The birth flowers are rose and honeysuckle.
  • The zodiac signs for the month of June are Gemini (until June 20) and Cancer (from June 21 onwards). Both of these dates are for United States Eastern Daylight Time. For the world UT/GMT the dates are 19–20.[10][11]


  1. ^ Holidays and Lore, Spells, Rituals and MeditationsISBN 978-0-738-72159-0 p. 111
  2. ^ "Article by Lee Shapiro – 1977 – International Planetarium Society, Inc". www.ips-planetarium.org. Retrieved 2019-02-23.
  3. ^ Marango, Stephanie P. Your body and the stars : the zodiac as your wellness guide. ISBN 9781582704906. OCLC 913337625.
  4. ^ Ovid, Fasti VI.1–88; H.H. Scullard, Festivals and Ceremonies of the Roman Republic (Cornell University Press, 1981), p. 126.
  5. ^ Almanach général de Saint-Domingue, pour l'année 1790, http://gallica.bnf.fr/ark:/12148/bpt6k1203334d/f27, Mozard, p. 13, 1791
  6. ^ Scullard, Festivals and Ceremonies, p. 126.
  7. ^ Karen K. Hersch, The Roman Wedding: Ritual and Meaning in Antiquity (Cambridge University Press, 2010), p. 47.
  8. ^ Leepson, Marc (2005). Flag: an American Biography. New York: St. Martin's Press. p. 33.
  9. ^ "About: Flag Day". BPO Elks of the USA. August 26, 1997. Archived from the original on February 20, 2008.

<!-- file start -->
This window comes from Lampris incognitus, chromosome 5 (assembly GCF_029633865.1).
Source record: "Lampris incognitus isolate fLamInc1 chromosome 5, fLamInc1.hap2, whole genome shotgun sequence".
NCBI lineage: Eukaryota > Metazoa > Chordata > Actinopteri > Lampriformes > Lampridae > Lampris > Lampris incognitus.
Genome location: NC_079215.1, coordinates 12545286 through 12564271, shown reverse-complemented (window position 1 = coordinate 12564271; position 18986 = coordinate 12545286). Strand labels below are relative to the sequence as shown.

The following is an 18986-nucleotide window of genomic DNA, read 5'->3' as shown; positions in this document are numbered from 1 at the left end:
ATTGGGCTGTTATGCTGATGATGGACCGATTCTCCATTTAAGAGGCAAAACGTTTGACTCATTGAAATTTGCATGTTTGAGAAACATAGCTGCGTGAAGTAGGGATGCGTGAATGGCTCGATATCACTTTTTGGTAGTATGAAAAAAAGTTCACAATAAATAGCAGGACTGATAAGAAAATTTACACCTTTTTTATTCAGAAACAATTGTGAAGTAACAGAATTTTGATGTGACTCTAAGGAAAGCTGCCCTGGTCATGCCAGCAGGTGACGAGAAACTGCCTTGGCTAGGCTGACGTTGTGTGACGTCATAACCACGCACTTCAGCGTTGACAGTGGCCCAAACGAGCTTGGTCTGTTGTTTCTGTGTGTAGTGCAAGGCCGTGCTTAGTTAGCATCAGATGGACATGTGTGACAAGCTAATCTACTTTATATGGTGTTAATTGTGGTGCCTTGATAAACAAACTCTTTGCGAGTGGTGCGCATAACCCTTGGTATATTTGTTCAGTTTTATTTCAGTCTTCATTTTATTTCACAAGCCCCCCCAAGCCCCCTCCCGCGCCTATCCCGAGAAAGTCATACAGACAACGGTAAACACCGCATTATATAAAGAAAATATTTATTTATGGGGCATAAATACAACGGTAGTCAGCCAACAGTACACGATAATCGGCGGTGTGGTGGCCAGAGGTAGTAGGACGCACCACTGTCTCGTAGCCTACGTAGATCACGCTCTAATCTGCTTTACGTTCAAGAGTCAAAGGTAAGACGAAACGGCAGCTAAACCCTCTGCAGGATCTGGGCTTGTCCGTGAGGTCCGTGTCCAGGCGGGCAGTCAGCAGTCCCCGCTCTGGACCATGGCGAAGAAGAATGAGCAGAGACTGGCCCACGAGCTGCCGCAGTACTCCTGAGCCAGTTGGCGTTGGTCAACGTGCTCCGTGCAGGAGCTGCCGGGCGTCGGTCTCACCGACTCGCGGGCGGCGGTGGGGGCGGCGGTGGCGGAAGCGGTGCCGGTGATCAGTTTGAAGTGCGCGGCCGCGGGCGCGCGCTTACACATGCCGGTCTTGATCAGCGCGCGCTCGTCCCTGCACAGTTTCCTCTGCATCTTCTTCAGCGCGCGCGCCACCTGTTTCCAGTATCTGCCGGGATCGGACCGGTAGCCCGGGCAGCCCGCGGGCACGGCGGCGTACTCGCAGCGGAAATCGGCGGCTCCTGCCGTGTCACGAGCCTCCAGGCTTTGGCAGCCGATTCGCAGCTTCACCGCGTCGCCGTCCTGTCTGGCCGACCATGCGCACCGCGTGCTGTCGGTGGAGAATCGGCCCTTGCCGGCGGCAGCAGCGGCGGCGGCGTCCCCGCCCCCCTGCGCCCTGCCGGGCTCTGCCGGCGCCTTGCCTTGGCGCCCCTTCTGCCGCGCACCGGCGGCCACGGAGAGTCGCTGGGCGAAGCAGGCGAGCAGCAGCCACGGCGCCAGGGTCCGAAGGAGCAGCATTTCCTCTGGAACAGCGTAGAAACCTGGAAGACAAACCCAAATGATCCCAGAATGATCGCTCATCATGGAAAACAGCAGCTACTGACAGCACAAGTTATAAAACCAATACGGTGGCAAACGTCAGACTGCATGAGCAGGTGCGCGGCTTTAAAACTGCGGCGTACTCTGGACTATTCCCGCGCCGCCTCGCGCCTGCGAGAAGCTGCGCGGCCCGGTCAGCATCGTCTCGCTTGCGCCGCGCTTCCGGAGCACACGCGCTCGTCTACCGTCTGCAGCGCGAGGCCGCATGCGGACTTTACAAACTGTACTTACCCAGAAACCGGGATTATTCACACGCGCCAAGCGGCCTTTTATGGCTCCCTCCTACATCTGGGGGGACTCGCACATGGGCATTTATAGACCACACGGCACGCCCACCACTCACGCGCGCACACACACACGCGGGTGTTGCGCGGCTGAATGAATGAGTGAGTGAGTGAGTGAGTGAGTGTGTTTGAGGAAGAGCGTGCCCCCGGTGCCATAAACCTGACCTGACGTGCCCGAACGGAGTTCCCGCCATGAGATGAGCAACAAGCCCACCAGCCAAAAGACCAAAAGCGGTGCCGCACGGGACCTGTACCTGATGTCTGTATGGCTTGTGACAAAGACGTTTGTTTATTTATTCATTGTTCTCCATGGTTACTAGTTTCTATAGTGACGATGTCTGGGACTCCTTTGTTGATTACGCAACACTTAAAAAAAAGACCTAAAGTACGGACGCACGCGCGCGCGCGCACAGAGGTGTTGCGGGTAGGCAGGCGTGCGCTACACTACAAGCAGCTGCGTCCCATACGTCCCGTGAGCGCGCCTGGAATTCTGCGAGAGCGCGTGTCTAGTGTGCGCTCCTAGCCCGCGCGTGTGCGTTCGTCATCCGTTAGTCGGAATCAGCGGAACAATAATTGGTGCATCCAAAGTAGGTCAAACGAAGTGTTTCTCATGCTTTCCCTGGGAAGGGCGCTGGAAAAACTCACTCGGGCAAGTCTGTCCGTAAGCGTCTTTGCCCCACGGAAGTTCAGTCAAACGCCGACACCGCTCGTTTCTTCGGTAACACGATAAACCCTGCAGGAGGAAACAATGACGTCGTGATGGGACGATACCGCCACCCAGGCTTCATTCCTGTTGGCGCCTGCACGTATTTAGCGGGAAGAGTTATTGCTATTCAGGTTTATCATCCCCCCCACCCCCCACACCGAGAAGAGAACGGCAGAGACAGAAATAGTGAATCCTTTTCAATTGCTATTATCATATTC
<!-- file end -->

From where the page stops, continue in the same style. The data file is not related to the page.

10. ^ The Earth passed the junction of the signs at 21:43 UT/GMT June 20, 2020, and will pass it again at 03:32 UT/GMT June 21, 2021.
  11. ^ "Astrology Calendar", yourzodiacsign. Signs in UT/GMT for 1950–2030.

Media files used on this page

Author/Creator: Dan Polansky based on work currently attributed to Wikimedia Foundation but originally created by Smurrayinchester, Licence: CC BY-SA 4.0
A logo derived from File:WiktionaryEn.svg, a logo showing a 3 x 3 matrix of variously rotated tiles with a letter or character on each tile. The derivation consisted in removing the tiles that form the background of each of the shown characters. File:WiktionaryEn.svg is under Creative Commons Attribution-Share Alike, created by Smurrayinchester, and attributed to Wikimedia Foundation. This is the version without the wordmark.